Article 13 (1) of Regulation EC No. 469/2009 (concerning the supplementary protection certificate for medicinal products, “SPC”) provides that SPCs are calculated on the basis of “the date of first authorisation to place the product one the market in the Community”. Existing SPC regulation is however ambiguous on this point and EU member states have adopted divergent practices.
By decision of 2 October 2014 the Oberlandesgericht Wien has referred questions to CJEU on a preliminary ruling regarding the calculation of SPCs term under Article 13 (1) of Regulation EC No. 469/2009.
The referral concerned two queries: a) whether the date of an MA (Market Authorization) has to be determined according to Community law or that of the member state where the SPC application is filed; b) whether (under Community law) “the date of the first authorisation” – as per Article 13(1) of the Regulation – is the date the MA actually issued or the date the applicant is notified.
The CJEU issued its Decision on 6 October 2015 in the case C-471/14, Seattle Genetics Inc. v Österreichisches Patentamt (full text here).
Confirming both the conclusions and the arguments submitted by the Advocate General Niilo Jääskinen in his Opinion as of September 10, 2015, the Court clarified: a) that, since Article 13(1) of aforesaid Regulation contains no express reference to the laws of the member states, it is necessary to adopt an independent and uniform interpretation that will be valid throughout the EU; b) that the date of the first authorisation is a matter of Community law, not of the legislation of the member state where the marketing authorisation has effect. The Court declared that the EU legislator chose to use the Regulation as the legal instrument to create a standard SPCs system.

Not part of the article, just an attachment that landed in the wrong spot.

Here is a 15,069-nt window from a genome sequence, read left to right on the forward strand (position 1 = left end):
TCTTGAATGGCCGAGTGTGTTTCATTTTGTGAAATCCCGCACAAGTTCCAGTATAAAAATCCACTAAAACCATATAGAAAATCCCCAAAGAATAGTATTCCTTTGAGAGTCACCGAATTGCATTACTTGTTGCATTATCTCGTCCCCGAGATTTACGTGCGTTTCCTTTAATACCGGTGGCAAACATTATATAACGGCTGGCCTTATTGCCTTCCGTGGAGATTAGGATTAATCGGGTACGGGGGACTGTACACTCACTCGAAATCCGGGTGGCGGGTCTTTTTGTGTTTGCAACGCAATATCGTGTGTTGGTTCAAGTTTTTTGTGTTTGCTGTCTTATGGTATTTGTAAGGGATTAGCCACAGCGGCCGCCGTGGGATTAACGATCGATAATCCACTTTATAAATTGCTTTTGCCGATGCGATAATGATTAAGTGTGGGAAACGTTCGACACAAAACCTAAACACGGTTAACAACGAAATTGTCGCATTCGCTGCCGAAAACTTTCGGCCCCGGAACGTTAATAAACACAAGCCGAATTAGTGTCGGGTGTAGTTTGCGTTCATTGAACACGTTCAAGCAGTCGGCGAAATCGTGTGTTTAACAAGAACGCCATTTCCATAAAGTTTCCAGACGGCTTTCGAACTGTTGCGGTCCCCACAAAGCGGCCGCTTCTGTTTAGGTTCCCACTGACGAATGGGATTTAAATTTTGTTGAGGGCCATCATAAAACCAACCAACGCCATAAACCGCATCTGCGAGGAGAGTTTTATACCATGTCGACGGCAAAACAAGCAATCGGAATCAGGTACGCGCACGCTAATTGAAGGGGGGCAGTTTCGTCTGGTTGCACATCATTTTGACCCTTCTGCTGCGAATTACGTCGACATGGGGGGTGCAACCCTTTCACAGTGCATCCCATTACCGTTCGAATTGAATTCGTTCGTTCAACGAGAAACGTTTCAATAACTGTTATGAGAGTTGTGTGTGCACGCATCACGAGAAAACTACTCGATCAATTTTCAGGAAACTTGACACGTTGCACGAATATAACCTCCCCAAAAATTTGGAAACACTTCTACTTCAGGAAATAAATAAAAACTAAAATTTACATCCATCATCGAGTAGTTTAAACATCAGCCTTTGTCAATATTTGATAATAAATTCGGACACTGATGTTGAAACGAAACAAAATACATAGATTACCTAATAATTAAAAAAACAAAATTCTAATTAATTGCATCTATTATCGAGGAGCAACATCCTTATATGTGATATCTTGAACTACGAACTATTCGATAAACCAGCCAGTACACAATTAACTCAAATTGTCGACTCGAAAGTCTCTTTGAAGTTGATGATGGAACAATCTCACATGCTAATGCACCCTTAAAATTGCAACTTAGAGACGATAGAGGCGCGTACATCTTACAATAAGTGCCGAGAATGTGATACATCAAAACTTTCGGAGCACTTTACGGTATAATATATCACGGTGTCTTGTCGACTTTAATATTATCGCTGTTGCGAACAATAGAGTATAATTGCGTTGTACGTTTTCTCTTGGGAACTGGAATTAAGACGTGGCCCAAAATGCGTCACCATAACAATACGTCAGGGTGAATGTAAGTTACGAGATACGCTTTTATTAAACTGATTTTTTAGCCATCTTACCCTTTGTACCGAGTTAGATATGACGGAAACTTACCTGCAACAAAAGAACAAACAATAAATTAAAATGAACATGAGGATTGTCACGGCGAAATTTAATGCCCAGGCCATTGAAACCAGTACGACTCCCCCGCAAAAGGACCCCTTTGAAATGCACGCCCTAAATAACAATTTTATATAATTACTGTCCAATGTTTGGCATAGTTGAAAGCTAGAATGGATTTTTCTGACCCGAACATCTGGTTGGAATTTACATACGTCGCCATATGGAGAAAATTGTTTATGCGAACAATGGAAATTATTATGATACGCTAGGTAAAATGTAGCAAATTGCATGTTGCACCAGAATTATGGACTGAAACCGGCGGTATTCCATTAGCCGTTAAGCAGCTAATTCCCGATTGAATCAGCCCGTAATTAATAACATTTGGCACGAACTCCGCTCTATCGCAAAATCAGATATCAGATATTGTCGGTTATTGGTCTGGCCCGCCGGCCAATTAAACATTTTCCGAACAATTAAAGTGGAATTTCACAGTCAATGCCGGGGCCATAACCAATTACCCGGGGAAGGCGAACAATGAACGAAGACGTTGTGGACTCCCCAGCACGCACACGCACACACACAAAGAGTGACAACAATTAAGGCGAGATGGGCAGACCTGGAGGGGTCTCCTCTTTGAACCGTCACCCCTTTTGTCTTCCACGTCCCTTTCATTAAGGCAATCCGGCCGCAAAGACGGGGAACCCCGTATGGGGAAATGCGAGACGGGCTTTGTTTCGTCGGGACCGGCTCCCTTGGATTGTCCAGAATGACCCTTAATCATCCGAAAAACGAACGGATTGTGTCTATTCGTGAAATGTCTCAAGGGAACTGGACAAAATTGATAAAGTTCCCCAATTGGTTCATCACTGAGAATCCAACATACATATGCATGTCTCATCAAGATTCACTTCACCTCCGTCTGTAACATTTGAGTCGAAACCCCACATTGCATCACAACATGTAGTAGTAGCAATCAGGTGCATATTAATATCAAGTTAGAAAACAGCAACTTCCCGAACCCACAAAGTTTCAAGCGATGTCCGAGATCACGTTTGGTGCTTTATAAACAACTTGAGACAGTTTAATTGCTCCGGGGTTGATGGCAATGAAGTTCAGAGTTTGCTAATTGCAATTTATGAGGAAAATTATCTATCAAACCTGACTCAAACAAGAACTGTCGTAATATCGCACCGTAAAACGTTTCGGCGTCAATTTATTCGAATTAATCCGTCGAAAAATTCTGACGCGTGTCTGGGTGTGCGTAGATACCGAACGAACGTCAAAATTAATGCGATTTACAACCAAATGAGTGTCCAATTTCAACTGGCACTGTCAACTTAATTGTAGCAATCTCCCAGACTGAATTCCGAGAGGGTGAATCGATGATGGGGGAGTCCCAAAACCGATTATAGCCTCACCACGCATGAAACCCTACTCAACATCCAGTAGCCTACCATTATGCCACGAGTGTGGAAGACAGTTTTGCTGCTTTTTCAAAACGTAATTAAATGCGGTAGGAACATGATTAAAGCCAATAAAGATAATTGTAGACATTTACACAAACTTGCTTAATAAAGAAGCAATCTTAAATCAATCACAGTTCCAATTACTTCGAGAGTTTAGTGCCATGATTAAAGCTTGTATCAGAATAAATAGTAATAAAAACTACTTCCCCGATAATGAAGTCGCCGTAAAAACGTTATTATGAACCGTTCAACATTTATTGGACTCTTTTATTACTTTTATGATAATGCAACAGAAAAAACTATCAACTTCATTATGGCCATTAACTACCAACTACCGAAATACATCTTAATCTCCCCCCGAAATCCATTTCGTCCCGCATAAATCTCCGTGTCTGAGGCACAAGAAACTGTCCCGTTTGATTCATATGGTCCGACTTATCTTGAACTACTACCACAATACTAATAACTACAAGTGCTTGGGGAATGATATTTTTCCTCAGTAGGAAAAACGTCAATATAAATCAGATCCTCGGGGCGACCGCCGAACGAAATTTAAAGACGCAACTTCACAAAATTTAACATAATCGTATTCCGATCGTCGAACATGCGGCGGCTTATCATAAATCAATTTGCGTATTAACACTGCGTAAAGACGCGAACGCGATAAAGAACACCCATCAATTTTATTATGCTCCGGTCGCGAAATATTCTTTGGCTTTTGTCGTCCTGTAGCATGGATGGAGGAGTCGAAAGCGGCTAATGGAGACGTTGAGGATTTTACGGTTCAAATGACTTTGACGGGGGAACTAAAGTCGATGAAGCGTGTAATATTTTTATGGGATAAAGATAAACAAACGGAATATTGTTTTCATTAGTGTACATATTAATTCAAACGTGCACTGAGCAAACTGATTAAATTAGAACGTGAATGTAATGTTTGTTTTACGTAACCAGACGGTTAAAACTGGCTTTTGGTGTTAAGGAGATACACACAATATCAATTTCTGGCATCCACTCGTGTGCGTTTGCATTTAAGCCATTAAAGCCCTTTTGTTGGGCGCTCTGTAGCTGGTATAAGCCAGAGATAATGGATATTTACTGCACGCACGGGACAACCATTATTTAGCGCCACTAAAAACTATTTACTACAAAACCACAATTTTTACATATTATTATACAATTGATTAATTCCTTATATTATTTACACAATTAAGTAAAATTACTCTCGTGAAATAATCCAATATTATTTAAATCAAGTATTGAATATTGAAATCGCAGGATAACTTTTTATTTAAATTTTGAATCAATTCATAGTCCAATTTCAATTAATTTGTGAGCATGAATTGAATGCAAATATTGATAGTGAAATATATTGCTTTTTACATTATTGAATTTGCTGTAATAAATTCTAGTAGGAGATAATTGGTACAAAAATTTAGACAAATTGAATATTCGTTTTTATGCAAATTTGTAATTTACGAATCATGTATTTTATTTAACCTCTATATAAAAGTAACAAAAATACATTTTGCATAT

In evaluating the second question, the CJEU further pointed out that SPCs were created to ensure sufficient protection to encourage pharmaceutical research, in light of the fact the period of exclusivity granted by patents concerning pharmaceutical products is insufficient to cover the R&D investment necessary.
In this context, the right to market a new drug arises on the date the patent holder becomes aware that the MA has been issued.
The Court therefore answered the second question by confirming that it is the date of notification of the MA that is to be considered the “date of the first authorisation”, this is the date to be taken into account in calculating the term of SPC.
As a result of this ruling, SPCs holders will benefit from a longer term of protection – by up to some weeks. Furthermore, a number of SPCs will likely need to have their duration recalculated.
Court of Justice, Eighth Chamber, 6 October 2015, C-471/14, Seattle Genetics Inc. v Österreichisches Patentamt.